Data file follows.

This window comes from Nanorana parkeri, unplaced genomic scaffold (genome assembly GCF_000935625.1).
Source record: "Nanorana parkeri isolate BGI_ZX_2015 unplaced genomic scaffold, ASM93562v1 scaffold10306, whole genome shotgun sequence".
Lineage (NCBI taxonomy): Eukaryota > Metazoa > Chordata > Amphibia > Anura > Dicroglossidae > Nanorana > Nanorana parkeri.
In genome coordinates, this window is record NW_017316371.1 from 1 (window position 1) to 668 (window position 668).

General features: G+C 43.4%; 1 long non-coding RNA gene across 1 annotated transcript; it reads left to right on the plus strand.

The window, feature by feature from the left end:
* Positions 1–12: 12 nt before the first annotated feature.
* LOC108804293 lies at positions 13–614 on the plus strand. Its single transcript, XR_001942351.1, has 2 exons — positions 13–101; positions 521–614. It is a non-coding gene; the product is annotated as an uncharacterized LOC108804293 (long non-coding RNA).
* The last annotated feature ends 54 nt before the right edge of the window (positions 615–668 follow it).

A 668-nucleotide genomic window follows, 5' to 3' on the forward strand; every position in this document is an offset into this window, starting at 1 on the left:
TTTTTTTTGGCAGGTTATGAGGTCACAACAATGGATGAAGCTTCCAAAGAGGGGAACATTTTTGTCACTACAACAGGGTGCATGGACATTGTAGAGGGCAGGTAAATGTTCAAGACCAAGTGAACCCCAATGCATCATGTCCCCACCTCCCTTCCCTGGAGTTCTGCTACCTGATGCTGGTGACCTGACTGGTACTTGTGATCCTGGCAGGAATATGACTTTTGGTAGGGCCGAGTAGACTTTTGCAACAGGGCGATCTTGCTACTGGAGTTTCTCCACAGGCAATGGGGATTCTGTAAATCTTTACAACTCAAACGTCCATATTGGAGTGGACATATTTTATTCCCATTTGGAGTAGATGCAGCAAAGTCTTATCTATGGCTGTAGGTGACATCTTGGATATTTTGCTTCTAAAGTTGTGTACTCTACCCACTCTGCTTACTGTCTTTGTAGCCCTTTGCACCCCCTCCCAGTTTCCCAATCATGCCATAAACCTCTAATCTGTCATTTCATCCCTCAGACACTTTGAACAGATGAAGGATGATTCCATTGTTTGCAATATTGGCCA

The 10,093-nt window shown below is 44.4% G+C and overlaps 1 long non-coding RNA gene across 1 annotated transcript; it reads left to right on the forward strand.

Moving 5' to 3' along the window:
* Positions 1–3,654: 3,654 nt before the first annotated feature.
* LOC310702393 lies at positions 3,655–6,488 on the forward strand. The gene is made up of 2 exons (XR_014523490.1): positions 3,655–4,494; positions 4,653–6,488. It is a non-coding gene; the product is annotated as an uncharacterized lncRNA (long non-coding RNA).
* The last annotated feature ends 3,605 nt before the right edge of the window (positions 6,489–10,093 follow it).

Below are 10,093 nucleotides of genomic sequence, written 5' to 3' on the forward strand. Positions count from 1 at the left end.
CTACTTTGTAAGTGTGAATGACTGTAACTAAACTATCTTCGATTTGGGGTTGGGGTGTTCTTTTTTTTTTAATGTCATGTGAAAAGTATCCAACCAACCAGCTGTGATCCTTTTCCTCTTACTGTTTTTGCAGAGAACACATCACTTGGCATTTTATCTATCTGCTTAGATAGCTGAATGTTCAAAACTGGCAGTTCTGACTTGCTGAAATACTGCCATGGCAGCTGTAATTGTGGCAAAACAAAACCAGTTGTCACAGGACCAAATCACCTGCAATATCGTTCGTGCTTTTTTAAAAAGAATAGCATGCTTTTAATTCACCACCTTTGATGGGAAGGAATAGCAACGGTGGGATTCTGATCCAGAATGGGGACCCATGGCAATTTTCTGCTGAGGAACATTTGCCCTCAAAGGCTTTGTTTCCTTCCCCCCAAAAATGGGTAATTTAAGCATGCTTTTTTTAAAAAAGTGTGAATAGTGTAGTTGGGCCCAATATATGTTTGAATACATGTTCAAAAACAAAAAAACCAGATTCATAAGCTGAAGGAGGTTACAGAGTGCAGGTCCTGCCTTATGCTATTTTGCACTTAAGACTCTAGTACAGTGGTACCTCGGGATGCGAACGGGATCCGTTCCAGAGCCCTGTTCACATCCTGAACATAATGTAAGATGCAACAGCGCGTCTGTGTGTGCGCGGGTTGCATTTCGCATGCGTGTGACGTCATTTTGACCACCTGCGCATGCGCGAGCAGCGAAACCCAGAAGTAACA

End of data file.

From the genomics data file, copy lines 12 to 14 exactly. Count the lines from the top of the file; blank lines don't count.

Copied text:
The 10,093-nt window shown below is 44.4% G+C and overlaps 1 long non-coding RNA gene across 1 annotated transcript; it reads left to right on the forward strand.

Moving 5' to 3' along the window:
* Positions 1–3,654: 3,654 nt before the first annotated feature.